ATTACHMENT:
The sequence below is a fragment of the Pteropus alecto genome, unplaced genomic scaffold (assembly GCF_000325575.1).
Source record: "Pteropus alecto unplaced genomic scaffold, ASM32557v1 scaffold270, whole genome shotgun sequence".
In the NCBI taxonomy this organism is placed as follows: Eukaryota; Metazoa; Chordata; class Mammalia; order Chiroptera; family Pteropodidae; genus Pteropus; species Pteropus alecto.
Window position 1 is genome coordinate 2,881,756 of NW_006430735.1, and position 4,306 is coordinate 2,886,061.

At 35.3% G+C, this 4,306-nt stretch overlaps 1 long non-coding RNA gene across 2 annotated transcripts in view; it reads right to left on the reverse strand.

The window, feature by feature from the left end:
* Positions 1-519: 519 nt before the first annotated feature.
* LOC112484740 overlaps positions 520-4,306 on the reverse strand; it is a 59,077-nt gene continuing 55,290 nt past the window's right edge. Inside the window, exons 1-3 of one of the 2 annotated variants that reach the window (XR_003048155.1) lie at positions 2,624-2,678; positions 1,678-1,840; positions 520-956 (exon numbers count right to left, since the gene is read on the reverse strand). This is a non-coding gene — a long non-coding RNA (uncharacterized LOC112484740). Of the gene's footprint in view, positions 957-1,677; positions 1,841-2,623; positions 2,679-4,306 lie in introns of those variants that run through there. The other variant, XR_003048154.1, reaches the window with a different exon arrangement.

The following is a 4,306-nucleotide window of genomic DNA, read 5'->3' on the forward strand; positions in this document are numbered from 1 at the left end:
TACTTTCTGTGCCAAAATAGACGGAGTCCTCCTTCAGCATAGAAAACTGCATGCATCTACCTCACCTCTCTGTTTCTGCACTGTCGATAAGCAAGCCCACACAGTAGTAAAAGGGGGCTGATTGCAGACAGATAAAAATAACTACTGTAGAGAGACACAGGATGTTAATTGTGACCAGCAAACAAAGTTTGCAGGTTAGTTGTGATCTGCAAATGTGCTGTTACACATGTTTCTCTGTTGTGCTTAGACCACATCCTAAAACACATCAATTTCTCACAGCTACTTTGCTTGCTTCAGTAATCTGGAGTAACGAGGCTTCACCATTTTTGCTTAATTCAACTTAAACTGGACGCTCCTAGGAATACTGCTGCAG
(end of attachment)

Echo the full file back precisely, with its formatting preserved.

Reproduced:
The sequence below is a fragment of the Pteropus alecto genome, unplaced genomic scaffold (assembly GCF_000325575.1).
Source record: "Pteropus alecto unplaced genomic scaffold, ASM32557v1 scaffold270, whole genome shotgun sequence".
In the NCBI taxonomy this organism is placed as follows: Eukaryota; Metazoa; Chordata; class Mammalia; order Chiroptera; family Pteropodidae; genus Pteropus; species Pteropus alecto.
Window position 1 is genome coordinate 2,881,756 of NW_006430735.1, and position 4,306 is coordinate 2,886,061.

At 35.3% G+C, this 4,306-nt stretch overlaps 1 long non-coding RNA gene across 2 annotated transcripts in view; it reads right to left on the reverse strand.

The window, feature by feature from the left end:
* Positions 1-519: 519 nt before the first annotated feature.
* LOC112484740 overlaps positions 520-4,306 on the reverse strand; it is a 59,077-nt gene continuing 55,290 nt past the window's right edge. Inside the window, exons 1-3 of one of the 2 annotated variants that reach the window (XR_003048155.1) lie at positions 2,624-2,678; positions 1,678-1,840; positions 520-956 (exon numbers count right to left, since the gene is read on the reverse strand). This is a non-coding gene — a long non-coding RNA (uncharacterized LOC112484740). Of the gene's footprint in view, positions 957-1,677; positions 1,841-2,623; positions 2,679-4,306 lie in introns of those variants that run through there. The other variant, XR_003048154.1, reaches the window with a different exon arrangement.

The following is a 4,306-nucleotide window of genomic DNA, read 5'->3' on the forward strand; positions in this document are numbered from 1 at the left end:
TACTTTCTGTGCCAAAATAGACGGAGTCCTCCTTCAGCATAGAAAACTGCATGCATCTACCTCACCTCTCTGTTTCTGCACTGTCGATAAGCAAGCCCACACAGTAGTAAAAGGGGGCTGATTGCAGACAGATAAAAATAACTACTGTAGAGAGACACAGGATGTTAATTGTGACCAGCAAACAAAGTTTGCAGGTTAGTTGTGATCTGCAAATGTGCTGTTACACATGTTTCTCTGTTGTGCTTAGACCACATCCTAAAACACATCAATTTCTCACAGCTACTTTGCTTGCTTCAGTAATCTGGAGTAACGAGGCTTCACCATTTTTGCTTAATTCAACTTAAACTGGACGCTCCTAGGAATACTGCTGCAG